Pielke Sr. defends Judith Curry in SA "heretic" characterization

Misleading Text In A Scientific American Article That Judy Curry Is A “Climate Heretic”

I was very disappointed to read erroneous information, in an otherwise very informative article, in the Scientific American by Michael D. Lemonick titled

Climate Heretic: Judith Curry Turns on Her Colleagues

which seeks to isolate Judy Curry as being an outlier from her climate science colleagues [the article, of course, is useful in that it does expose the attempt by some to marginalize anyone who differs from the IPCC viewpoint, and Michael Lemonick is commended for doing that].

The text in his article, however, includes the header of one of its sections which implies she is gone

Over to the Dark Side“.

An excerpt from the article includes the text (referring to one of the IPCC reports)

“Apparently few others felt the same way [as Judy]; of the many hundreds of scientists involved in that report, which came out in 2001, only a handful have claimed their views were ignored—although the Third Assessment Report could not possibly reflect any one scientist’s perspective perfectly.”

This science reporter is incorrect in this view.

Judy Curry is hardly a “climate heretic” but rather, as an internationally well-respected climate scientist, is providing a much needed healthy, independent examination of the IPCC assessment and finding it has significant shortcomings. Judy’s scientific credentials are outstanding; e.g. see her google scholar citations http://scholar.google.com/scholar?hl=en&as_sdt=40000&q=judy+curry.

I agree with her in this conclusion and have documented evidence for this, for example, in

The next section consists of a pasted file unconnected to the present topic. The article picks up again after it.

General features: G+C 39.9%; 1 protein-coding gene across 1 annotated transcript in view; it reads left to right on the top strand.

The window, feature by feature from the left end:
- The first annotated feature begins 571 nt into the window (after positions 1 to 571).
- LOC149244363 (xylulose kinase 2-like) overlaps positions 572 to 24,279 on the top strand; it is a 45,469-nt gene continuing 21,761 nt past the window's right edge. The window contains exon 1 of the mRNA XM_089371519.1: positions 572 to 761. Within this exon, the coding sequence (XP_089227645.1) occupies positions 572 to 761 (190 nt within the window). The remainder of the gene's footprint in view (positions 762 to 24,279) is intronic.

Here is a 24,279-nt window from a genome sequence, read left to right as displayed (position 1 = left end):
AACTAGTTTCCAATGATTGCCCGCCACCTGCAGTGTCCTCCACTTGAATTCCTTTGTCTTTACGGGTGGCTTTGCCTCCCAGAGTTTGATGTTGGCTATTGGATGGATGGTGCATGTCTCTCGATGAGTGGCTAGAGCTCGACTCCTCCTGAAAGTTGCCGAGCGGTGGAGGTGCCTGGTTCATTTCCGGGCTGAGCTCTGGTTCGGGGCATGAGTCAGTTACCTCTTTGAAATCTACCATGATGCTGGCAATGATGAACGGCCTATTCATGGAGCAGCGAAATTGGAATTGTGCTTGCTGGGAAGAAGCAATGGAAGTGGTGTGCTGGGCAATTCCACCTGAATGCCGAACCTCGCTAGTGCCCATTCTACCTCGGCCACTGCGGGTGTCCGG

Pielke, R.A. Sr., 2008: A Broader View of the Role of Humans in the Climate System is Required In the Assessment of Costs and Benefits of Effective Climate Policy. Written Testimony for the Subcommittee on Energy and Air Quality of the Committee on Energy and Commerce Hearing “Climate Change: Costs of Inaction” – Honorable Rick Boucher, Chairman. June 26, 2008, Washington, DC., 52 pp

She and I are not alone in these findings

As just a few examples, I list below multi-authored peer reviewed papers and one NRC assessment that present views that materially differs from that presented in the 2007 IPCC assessment. Some of the co-authors are contributors to the 2007 IPCC report, but in the articles presented below and  in the 2005 NRC assessment report, they agreed with the conclusions that were reached in these papers. These conclusions  document the need for a broader perspective to the role of human and natural climate forcings and feedbacks than just a CO2-centric view.

Examples of Papers With Evidence of Viewpoints on Climate Science Ignored or Underreported in the 2007 IPCC reports.   [bold face added in the text below]

Pielke Sr., R., K. Beven, G. Brasseur, J. Calvert, M. Chahine, R. Dickerson, D. Entekhabi, E. Foufoula-Georgiou, H. Gupta, V. Gupta, W. Krajewski, E. Philip Krider, W. K.M. Lau, J. McDonnell,  W. Rossow,  J. Schaake, J. Smith, S. Sorooshian,  and E. Wood, 2009: Climate change: The need to consider human forcings besides greenhouse gases. Eos, Vol. 90, No. 45, 10 November 2009, 413. Copyright (2009) American Geophysical Union. {Note that each author is a Fellow of the American Geophysical Union]

with the conclusions including that